Our economy has changed. Just-in-time supply chain management is a victim of next-day deliveries becoming day-after-next delivery. Car parts and other items to repair machinery and appliances are taking more than a day - sometimes weeks, just to receive parts. You may have new home improvements scheduled with your next round of down-time, or plan to hire it done with your latest round of pigeon-holed stimulus funds - if you can find a contractor.
We're experiencing a whole new breed of economy, one we haven't seen before. This "pandemic economy" has an uptick in GDP, coupled with a litany of shortages: Car Parts, Semiconductors, Computer Chips, Shipping containers, Aluminum, and most importantly...Workers.
The shipping fiasco
We're not looking at a single bottleneck from oversees factories, trucking, or container ships waiting to dock and unload. The pandemic has made a mockery of the modern supply chains around the world - not just in the United States. As the government cut checks to Americans with cabin fever during the pandemic, a lot of cash flowed to hard goods (home goods and building materials). Many of these items come through Asia. Whether the items coming into the U.S. are passing through Asia or originating there, it has slowed traffic through the area considerably with the original strains, and the Delta variant of COVID-19 having a significant impact on the region.
The supply chain slowdowns are very evident in the shipping bottleneck in Southern California ports. Unfortunately, the containers being tied up longer as they are full creates a shortage, making demand go higher - thus costs increase. A shipping container that once costs $2,500 to reserve now runs $25,000.
It gets worse
Shipping is now cheaper from to L.A. to Shanghai than from Shanghai to L.A. In fact it cost six times more. Many containers are being shipped to China, even when they aren't full, so they can be expedited to China to come back to America.
This means they are leaving American ports empty, or at least not being shipped full of merchandise and goods from the U.S. American goods are left to languish in warehouses instead of finding their way across the Pacific, or left in rail yards in American ports. When we can't unload our rail cars for shipping abroad, they can't be sent back to American factories and warehouses to distribute more goods.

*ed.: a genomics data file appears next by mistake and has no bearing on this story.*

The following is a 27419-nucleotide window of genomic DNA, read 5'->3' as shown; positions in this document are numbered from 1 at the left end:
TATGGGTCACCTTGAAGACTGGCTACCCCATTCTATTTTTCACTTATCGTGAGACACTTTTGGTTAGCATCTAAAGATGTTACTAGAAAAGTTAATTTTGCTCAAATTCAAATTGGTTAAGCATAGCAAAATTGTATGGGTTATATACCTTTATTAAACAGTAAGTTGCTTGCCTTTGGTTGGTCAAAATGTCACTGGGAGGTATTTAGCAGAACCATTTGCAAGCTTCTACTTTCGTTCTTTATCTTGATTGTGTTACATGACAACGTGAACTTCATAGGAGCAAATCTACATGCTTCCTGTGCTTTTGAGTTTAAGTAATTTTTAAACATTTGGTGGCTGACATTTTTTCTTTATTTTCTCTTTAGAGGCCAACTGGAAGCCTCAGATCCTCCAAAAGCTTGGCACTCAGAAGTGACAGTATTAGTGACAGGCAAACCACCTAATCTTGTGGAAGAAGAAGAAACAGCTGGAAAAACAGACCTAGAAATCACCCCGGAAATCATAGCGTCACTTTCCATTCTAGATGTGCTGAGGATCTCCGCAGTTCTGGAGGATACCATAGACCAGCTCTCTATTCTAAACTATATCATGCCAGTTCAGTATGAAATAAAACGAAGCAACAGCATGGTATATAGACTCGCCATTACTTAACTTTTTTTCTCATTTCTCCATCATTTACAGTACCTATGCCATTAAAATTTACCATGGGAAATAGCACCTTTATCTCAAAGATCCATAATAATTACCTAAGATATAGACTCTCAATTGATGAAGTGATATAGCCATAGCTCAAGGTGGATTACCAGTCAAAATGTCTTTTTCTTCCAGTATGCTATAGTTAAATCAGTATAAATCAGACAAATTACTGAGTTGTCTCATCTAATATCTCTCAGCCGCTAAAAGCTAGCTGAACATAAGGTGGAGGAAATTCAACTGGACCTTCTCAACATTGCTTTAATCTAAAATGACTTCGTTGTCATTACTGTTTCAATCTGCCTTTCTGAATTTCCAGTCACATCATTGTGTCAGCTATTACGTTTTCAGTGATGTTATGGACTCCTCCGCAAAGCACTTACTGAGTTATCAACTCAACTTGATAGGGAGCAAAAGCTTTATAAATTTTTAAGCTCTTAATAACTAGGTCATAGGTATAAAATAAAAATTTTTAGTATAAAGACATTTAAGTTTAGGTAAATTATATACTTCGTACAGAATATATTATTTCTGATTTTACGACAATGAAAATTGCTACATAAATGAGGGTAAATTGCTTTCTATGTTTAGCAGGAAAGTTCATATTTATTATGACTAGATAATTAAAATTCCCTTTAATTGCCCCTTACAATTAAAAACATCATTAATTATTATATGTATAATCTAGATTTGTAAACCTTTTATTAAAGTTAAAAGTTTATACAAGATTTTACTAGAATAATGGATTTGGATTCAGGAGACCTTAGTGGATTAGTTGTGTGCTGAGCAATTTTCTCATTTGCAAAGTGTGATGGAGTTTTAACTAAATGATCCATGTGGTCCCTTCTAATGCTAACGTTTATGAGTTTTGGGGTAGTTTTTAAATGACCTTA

As for trucking, Americans aren't getting into the trucking business as they once did. One trucking association (Minnesota Trucking Association) estimates the country is short at least 60,000 drivers. The reason comes from retirement, and training programs cancelling due to the pandemic.
Prices aren't just higher at the pump - we are seeing large spikes in groceries. Empty shelves are also becoming common place across the country. As the supply chains become more hectic and chaotic, we see experts forecasting doom and gloom (i.e. - no toys for Christmas).
One BBC News report cited prediction of massive shortages and skyrocketing prices due to a strong demand and poor supply of products.
"The just-in-time system is no longer working and I don't think it'll work again," Ian Wright, Food and Drink Federation (in an interview with the BBC)
As many Americans try and grapple with the constant increase in gasoline, heating oil, and grocery costs, many Tennesseans are returning to their roots to mitigate their family's impact. Allen Davis of Hancock County, Tennessee works as a flight paramedic and runs his family farm.
Davis not only raises goats, chickens, and cattle, he hunts to support his families protein intake. Davis is not alone in his methods. Many Tennesseans from rural areas (which is most of the state) enjoy hunting, fishing, and gardening. Davis shares his harvest of hunting and fishing with friends and family to help them get by in hard times as well. He has been known to provide fish and venison to friends going through the hardship of divorce, or other hard times.
While you may see many "trophies" on some walls in Tennessee - the mounted heads of prized game- you will mostly find these animals are used for meat. You won't find many hunters and anglers in Tennessee who do not have a deep-freezer to store their harvest for use throughout the year. You will find others who choose to can some or all of their meats.
Davis reminds Tennesseans that hunting is not just a skill, but a tradition which must be taught and passed down. It isn't enough to know how to kill an animal. "You have to get kids involved in hunting and learning how to process their own meat. it's a skill that's falling away."
Record deer season
TWRA (Tennessee Wildlife Resources Agency) Information Specialist Barry Cross says last year's Deer Season started strong in the summer and finished strong in January. The state saw a harvest nearly 20% larger in 2020-2021 than in 2019-2020. Last license season saw 159,962 deer harvested across the state. It was the largest harvest in six years.
Many licenses were sold last year which weren't as popular in the past. This led state officials to expect the higher harvest numbers last season. People want to be outdoors, and active. It is one of the things the pandemic couldn't take away from people in the Volunteer State.
Will this year's deer season finish as strong? With meat prices continuing to soar, and some items still unavailable or at least in short supply, I personally think it has a chance at holding its own against last year, if not increasing.
TWRA has a robust Hunter Safety Program, which is being taught in different formats since COVID struck the state. If your youth is ready to hunt with you, look online for information about a program near you. It wouldn't hurt you to go through the program with them.